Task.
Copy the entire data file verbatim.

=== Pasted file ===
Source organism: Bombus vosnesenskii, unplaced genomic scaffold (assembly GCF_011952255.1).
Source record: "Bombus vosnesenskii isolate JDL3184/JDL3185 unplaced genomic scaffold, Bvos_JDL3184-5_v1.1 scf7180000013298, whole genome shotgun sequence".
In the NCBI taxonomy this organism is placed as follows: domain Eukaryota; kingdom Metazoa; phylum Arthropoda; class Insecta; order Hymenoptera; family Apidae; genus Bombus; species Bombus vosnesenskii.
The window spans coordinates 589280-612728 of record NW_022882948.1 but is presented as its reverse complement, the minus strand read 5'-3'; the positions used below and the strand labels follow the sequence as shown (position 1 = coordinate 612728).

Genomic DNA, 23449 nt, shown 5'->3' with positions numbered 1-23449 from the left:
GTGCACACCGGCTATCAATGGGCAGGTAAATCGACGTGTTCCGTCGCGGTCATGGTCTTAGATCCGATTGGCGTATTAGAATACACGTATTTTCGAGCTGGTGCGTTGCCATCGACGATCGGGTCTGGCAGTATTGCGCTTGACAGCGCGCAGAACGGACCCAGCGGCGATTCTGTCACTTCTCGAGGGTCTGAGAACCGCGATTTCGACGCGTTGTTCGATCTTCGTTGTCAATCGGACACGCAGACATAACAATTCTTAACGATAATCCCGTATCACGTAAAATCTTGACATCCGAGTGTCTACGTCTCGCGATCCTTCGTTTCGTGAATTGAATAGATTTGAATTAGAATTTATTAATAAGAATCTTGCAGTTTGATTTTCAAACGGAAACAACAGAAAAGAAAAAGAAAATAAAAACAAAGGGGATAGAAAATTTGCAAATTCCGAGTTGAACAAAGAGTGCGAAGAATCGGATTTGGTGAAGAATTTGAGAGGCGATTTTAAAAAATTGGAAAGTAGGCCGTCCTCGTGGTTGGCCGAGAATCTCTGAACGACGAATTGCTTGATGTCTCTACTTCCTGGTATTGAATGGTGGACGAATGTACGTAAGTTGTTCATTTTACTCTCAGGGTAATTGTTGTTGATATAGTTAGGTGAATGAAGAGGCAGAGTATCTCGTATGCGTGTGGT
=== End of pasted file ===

Source organism: Bombus vosnesenskii, unplaced genomic scaffold (assembly GCF_011952255.1).
Source record: "Bombus vosnesenskii isolate JDL3184/JDL3185 unplaced genomic scaffold, Bvos_JDL3184-5_v1.1 scf7180000013298, whole genome shotgun sequence".
In the NCBI taxonomy this organism is placed as follows: domain Eukaryota; kingdom Metazoa; phylum Arthropoda; class Insecta; order Hymenoptera; family Apidae; genus Bombus; species Bombus vosnesenskii.
The window spans coordinates 589280-612728 of record NW_022882948.1 but is presented as its reverse complement, the minus strand read 5'-3'; the positions used below and the strand labels follow the sequence as shown (position 1 = coordinate 612728).

Genomic DNA, 23449 nt, shown 5'->3' with positions numbered 1-23449 from the left:
GTGCACACCGGCTATCAATGGGCAGGTAAATCGACGTGTTCCGTCGCGGTCATGGTCTTAGATCCGATTGGCGTATTAGAATACACGTATTTTCGAGCTGGTGCGTTGCCATCGACGATCGGGTCTGGCAGTATTGCGCTTGACAGCGCGCAGAACGGACCCAGCGGCGATTCTGTCACTTCTCGAGGGTCTGAGAACCGCGATTTCGACGCGTTGTTCGATCTTCGTTGTCAATCGGACACGCAGACATAACAATTCTTAACGATAATCCCGTATCACGTAAAATCTTGACATCCGAGTGTCTACGTCTCGCGATCCTTCGTTTCGTGAATTGAATAGATTTGAATTAGAATTTATTAATAAGAATCTTGCAGTTTGATTTTCAAACGGAAACAACAGAAAAGAAAAAGAAAATAAAAACAAAGGGGATAGAAAATTTGCAAATTCCGAGTTGAACAAAGAGTGCGAAGAATCGGATTTGGTGAAGAATTTGAGAGGCGATTTTAAAAAATTGGAAAGTAGGCCGTCCTCGTGGTTGGCCGAGAATCTCTGAACGACGAATTGCTTGATGTCTCTACTTCCTGGTATTGAATGGTGGACGAATGTACGTAAGTTGTTCATTTTACTCTCAGGGTAATTGTTGTTGATATAGTTAGGTGAATGAAGAGGCAGAGTATCTCGTATGCGTGTGGT